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How to be a Good Host

“If the furnace is hot enough, it’ll burn anything.” This theory has been thrown around in endurance circles for years. The assumption seems to be that an athlete’s revved metabolism doesn’t require assistance (i.e. fiber) in order to move things smoothly through the digestive tract.

But what if fiber’s role in health is not simply to produce a smooth movement, so to speak? In fact, the most important role of fiber in human health is to nourish the friendly microbes that colonize our bodies…and that’s a big party to feed!

Over the past 15 years, science has discovered that humans host a very powerful army of bacteria, yeast, protozoa, fungi, etc. in our bodies, referred to as the microbiome. They outnumber human cells tenfold and influence a number of aspects of health: mood, immunity, nutrient metabolism, sleep, tissue regeneration and skin integrity just to name a few. Furthermore, all those cells have their own genetic coding that influences how our bodies operate. In short, we humans are hosts to a super-city of good (and bad) microbes that determine various aspects of health. And they run the show.

The term “probiotic” has become mainstream in health circles and it seems taking them in pill form is a standard practice for the masses. Simply put, probiotics are beneficial microorganisms. They’re the ones doing the hard work of keeping us healthy, or rather, keeping your furnace in top working order. Now, the term “prebiotic” might be a new one for you. Prebiotics are the various substances that feed the probiotics in your body, keeping the furnace stoked with fuel. You wouldn’t host a party and not feed the guests, would you? Of course not! So let’s take a closer look at how to be a good host.

Since there are countless strains of organisms in the microbiome, it’s impossible to specifically outline what each of them eat. The most important thing to know is which foods fall into the “prebiotic” category. Just about any plant food will have a prebiotic effect, but especially these:

  • Berries

  • Peaches

  • Onions

  • Garlic

  • Oats

  • Flaxseed

  • Cabbage

  • Lactose-containing products

  • Asparagus

  • Legumes

  • Leeks

  • Cashews

  • Bananas

  • Artichokes

  • Beetroot

  • Whole wheat

There are also fermented foods that contain probiotics. Consuming these little helpers is believed to strengthen the overall gut community in your body. Yogurt is probably the most commonly known, but here are a few others:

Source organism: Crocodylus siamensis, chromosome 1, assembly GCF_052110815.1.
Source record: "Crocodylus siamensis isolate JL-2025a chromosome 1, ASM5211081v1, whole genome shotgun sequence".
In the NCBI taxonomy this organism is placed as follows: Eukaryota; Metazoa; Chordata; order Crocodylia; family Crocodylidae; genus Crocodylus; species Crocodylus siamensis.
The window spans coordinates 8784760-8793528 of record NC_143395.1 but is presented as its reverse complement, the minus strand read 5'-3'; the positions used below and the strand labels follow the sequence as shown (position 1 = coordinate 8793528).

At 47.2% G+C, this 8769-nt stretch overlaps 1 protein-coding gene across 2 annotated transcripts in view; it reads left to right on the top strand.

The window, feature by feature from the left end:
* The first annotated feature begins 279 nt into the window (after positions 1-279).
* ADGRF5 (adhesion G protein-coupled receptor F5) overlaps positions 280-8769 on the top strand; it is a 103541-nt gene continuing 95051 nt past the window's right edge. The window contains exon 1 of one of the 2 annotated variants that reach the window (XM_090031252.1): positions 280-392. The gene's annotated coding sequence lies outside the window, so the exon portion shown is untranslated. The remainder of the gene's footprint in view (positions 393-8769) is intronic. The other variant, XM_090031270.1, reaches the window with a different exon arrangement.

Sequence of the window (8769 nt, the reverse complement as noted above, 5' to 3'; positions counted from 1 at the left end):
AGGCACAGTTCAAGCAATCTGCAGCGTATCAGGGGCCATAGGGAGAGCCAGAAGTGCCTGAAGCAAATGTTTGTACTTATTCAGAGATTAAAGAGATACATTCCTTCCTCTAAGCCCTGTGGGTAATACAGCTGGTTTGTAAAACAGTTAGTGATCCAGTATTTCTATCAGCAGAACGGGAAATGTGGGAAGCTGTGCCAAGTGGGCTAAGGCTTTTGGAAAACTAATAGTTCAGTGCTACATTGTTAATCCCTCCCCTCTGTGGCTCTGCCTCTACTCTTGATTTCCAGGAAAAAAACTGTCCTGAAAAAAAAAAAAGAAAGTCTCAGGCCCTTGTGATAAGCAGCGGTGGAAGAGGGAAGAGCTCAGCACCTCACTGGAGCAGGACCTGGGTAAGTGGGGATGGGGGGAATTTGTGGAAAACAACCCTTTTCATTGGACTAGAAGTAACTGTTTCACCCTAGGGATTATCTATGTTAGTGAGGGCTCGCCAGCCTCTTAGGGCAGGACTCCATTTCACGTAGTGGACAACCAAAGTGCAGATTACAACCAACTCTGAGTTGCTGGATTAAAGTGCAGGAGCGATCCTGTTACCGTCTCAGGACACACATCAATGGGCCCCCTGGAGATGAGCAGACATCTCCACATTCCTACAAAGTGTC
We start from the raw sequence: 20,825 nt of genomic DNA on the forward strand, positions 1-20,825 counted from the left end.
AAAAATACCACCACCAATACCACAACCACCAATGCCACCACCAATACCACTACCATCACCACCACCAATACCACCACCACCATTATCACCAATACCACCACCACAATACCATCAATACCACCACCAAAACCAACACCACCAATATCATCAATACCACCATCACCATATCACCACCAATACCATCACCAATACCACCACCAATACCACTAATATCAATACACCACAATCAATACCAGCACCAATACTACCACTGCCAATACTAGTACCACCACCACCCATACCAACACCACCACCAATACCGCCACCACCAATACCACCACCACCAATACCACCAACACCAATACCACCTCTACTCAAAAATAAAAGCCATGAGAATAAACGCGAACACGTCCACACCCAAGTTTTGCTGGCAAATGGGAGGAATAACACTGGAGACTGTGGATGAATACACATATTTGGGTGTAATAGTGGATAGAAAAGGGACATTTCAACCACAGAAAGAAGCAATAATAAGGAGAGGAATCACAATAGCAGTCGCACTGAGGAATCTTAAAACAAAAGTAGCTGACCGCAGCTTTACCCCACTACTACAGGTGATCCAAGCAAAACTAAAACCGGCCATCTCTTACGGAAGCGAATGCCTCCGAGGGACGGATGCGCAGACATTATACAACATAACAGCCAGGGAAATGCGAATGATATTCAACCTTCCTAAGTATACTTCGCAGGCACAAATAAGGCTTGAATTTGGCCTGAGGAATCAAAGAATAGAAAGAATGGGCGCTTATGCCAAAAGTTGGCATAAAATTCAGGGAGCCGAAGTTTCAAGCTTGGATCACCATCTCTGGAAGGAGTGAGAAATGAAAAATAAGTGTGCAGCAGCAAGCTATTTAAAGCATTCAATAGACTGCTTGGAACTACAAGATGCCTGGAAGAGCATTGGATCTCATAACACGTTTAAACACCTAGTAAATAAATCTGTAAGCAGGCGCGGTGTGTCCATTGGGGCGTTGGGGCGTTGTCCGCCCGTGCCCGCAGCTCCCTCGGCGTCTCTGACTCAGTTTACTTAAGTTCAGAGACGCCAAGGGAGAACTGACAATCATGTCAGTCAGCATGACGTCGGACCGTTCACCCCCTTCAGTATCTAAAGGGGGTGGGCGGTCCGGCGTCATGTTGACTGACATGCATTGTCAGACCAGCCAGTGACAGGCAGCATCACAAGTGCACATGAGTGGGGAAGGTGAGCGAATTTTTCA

• Kimchi

  • Sauerkraut

  • Olives

  • Pickles

  • Tempeh

  • Miso

  • Sourdough bread

  • Kombucha

  • Kefir

  • Some aged cheeses

While eating probiotic foods can benefit gut health, evidence points toward consuming prebiotic foods as the best way to strengthen beneficial microbes. Include a good mix of both for the most impact.

There’s no doubt that the endurance athlete’s furnace definitely runs hot. Sometimes this results in a lower fiber diet for a few reasons. For starters, fiber can contribute to gastro-intestinal discomfort during training and racing. Another issue is that many athletes focus so much on macronutrients (carbs, fat and protein) that foods not falling strongly into one of these categories are often neglected. Furthermore, some athletes have a hard time getting enough calories during peak training, so eating high-volume, low-calorie plant foods is not going to give them enough fuel.

Here are a few strategies to help athletes maintain gut health while staying well-fueled for their sport:

  • Save your roughage (like salads or raw veggies) for times when there isn’t a demanding workout looming ahead. Evenings may be the best time for such foods.

  • Opt for a meatless meal focusing on legumes as the protein source. One of my favorites is chickpea masala, made with 5 ingredients in about 15 minutes. Toast cumin seeds in olive oil. Mix a couple tablespoons of tomato paste with a good-sized scoop of garam masala (I don’t measure) Once the seeds are sizzling, stir in the tomato paste mixture and a drained can of chickpeas until heated through and well combined. I usually serve this over roasted veggies and top with a dollop of whole milk yogurt.

  • If you’re needing more calories, focus on ways you can include prebiotic foods in high-calorie recipes. For example, garlicky pesto sauce over whole wheat pasta, or berries+yogurt+flaxseed granola for breakfast.

  • Try a new fermented food like kimchi or kefir.

  • Dabble in making your own fermented foods, like sourdough, yogurt or kombucha.

  • Gradually increase the amount of prebiotic foods in the diet. Too much too quickly can make that hot furnace blow off some steam (hehe).

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